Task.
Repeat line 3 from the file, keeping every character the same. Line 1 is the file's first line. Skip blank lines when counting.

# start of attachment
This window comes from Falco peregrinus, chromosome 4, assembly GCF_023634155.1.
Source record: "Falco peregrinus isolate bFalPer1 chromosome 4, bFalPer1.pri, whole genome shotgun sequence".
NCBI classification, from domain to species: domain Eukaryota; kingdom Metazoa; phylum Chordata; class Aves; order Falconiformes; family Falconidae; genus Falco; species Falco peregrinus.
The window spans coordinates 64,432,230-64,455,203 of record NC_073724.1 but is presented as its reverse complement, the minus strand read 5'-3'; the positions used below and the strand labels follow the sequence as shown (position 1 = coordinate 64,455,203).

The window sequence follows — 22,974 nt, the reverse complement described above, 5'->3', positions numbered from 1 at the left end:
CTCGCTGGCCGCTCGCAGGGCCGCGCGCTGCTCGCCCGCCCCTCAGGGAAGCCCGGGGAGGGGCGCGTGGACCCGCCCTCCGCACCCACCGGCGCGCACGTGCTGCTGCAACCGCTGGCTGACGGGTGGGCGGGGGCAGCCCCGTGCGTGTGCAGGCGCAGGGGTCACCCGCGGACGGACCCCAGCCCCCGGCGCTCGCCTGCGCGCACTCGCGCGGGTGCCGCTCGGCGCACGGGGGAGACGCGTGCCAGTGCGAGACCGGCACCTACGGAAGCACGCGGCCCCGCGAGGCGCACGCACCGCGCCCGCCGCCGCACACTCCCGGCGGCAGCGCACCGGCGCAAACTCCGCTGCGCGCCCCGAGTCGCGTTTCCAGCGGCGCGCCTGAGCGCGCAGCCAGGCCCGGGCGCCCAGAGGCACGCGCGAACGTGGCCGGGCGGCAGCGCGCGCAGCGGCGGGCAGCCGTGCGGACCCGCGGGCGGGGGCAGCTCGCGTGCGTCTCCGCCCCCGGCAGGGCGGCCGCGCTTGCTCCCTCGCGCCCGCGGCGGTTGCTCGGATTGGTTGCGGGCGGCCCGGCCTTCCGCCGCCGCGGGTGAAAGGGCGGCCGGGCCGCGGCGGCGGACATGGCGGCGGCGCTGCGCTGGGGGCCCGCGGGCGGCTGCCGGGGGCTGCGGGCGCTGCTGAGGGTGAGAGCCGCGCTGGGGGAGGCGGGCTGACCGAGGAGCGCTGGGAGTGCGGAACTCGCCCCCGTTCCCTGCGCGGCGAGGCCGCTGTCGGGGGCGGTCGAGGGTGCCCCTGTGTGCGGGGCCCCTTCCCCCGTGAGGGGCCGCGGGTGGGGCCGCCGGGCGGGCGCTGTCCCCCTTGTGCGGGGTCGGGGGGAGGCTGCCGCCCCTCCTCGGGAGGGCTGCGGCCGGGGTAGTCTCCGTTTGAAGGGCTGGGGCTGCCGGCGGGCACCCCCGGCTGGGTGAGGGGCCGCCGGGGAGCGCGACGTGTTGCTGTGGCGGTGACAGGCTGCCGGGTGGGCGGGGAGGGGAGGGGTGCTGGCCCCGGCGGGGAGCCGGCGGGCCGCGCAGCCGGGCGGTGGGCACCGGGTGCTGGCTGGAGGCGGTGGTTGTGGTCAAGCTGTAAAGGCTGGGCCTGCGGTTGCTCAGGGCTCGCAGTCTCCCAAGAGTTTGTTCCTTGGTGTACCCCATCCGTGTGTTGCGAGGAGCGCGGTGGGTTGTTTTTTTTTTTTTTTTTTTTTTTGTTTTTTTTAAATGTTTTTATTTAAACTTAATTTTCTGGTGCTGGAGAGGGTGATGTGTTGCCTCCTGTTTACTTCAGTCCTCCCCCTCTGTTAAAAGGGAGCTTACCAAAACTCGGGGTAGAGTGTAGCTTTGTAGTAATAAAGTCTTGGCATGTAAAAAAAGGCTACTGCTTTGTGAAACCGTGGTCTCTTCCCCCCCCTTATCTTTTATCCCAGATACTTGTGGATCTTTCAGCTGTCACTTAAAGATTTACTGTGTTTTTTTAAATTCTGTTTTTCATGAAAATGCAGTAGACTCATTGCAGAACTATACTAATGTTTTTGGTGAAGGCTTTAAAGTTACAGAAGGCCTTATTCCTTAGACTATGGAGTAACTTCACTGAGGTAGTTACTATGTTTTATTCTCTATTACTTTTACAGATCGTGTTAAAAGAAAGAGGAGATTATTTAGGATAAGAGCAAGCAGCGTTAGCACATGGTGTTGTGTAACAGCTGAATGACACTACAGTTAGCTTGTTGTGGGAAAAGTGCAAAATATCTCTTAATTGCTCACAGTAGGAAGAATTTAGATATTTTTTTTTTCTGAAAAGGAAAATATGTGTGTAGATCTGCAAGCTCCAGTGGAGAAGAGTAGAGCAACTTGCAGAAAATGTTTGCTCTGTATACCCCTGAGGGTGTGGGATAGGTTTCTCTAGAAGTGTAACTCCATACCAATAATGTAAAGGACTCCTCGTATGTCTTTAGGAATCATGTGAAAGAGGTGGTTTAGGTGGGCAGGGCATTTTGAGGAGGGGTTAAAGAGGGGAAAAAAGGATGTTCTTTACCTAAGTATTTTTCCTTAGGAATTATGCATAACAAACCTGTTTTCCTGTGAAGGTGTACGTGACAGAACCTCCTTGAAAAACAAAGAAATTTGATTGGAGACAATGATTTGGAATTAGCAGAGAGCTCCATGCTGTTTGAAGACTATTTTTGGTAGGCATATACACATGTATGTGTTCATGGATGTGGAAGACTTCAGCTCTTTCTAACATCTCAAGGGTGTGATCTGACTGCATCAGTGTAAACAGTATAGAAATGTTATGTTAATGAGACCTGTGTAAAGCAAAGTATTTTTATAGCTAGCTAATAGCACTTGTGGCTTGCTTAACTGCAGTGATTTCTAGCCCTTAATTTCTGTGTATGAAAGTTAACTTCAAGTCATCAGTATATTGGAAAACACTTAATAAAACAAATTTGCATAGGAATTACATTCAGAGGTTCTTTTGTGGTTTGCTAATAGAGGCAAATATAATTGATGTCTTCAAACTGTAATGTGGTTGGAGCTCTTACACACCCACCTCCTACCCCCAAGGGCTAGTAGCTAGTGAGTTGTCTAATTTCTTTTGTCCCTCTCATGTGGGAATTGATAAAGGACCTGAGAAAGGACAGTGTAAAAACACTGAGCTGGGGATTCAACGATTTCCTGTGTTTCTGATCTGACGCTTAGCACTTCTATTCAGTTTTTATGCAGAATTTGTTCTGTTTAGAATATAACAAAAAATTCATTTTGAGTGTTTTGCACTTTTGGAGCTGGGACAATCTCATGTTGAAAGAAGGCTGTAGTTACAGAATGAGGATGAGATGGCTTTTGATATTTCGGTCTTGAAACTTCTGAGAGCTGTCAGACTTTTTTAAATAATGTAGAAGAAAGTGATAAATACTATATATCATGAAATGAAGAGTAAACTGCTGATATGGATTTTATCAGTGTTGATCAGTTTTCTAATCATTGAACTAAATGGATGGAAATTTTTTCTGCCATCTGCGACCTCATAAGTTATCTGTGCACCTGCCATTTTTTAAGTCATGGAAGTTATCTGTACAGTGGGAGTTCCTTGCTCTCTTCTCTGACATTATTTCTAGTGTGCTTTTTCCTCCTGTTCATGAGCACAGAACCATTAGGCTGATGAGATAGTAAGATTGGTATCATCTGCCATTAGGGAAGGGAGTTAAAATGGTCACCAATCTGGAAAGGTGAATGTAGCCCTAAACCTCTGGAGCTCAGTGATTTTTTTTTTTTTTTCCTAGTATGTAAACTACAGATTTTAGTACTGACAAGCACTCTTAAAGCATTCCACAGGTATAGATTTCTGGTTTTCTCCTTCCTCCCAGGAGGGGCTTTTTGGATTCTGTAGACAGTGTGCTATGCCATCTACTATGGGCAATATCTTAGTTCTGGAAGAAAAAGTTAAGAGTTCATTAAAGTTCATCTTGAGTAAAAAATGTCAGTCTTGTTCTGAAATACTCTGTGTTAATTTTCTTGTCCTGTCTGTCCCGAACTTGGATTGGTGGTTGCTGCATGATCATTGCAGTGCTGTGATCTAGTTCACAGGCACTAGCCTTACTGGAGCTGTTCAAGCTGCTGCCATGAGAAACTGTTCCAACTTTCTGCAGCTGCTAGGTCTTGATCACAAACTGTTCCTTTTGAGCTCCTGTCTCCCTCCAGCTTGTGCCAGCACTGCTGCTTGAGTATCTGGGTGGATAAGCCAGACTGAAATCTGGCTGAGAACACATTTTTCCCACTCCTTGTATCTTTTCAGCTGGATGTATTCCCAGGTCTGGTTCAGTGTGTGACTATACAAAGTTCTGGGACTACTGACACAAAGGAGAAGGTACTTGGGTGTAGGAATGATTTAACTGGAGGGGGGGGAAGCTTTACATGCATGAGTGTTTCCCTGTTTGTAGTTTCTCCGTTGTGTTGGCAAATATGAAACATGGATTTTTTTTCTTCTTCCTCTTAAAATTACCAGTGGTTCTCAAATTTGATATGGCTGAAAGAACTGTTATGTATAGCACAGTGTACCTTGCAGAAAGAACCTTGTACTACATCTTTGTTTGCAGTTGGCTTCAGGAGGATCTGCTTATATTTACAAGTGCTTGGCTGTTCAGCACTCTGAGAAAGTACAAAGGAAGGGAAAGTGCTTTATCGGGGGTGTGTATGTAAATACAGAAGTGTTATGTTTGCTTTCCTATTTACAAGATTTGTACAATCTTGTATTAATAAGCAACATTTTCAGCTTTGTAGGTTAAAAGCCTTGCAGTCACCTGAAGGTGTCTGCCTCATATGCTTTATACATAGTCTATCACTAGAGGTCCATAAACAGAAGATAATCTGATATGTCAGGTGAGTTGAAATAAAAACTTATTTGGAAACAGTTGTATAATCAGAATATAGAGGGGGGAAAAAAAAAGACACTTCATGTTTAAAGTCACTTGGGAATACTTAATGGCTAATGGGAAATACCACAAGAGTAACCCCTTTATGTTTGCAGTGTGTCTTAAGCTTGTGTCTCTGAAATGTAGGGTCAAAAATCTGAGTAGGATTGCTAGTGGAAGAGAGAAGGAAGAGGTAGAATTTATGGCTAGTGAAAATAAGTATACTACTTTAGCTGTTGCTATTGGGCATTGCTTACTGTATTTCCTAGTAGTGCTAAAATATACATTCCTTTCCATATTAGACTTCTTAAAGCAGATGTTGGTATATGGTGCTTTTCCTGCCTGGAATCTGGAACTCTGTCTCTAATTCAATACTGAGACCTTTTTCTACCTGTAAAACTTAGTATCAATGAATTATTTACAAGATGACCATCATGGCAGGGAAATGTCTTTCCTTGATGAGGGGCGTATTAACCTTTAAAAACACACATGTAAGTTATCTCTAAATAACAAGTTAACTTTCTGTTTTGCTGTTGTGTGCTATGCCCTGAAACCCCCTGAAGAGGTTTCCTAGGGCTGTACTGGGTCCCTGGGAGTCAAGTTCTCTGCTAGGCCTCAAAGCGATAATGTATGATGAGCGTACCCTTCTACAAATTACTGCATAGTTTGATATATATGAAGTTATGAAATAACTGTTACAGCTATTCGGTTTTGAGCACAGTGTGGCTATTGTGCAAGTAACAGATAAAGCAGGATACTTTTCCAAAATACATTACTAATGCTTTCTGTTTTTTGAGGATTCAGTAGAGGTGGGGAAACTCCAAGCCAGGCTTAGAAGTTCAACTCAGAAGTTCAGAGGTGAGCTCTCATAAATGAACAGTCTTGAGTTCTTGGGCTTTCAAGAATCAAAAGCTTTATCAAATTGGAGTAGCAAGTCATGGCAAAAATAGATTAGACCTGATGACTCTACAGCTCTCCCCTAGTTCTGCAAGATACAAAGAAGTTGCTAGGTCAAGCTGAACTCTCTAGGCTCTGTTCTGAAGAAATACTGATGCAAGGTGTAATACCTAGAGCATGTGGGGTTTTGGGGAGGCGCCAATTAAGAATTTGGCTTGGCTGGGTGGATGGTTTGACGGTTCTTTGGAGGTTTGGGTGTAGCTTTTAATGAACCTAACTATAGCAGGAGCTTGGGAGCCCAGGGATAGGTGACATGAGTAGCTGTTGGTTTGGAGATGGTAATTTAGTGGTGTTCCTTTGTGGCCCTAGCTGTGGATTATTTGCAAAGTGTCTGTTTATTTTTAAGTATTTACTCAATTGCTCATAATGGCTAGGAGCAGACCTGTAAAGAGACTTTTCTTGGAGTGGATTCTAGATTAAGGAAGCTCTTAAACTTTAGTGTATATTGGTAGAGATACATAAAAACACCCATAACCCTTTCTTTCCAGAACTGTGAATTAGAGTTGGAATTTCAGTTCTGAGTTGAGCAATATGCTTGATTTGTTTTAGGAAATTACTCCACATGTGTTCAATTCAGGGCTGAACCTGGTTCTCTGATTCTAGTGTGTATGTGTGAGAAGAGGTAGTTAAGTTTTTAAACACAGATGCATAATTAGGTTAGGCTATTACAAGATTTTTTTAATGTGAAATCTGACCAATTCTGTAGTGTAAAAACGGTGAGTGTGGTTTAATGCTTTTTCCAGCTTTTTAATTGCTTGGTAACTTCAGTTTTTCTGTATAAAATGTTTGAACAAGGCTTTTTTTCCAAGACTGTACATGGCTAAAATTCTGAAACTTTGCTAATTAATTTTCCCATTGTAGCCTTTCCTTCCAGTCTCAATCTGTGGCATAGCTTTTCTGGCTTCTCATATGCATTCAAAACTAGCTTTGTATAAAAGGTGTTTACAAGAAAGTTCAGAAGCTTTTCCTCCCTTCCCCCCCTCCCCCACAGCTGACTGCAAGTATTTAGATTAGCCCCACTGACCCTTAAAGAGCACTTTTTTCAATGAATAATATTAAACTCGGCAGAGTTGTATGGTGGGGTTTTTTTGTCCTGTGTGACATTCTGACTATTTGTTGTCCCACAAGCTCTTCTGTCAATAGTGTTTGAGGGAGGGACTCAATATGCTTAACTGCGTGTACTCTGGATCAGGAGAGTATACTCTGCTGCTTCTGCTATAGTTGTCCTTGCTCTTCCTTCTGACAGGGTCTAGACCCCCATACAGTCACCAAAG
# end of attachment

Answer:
NCBI classification, from domain to species: domain Eukaryota; kingdom Metazoa; phylum Chordata; class Aves; order Falconiformes; family Falconidae; genus Falco; species Falco peregrinus.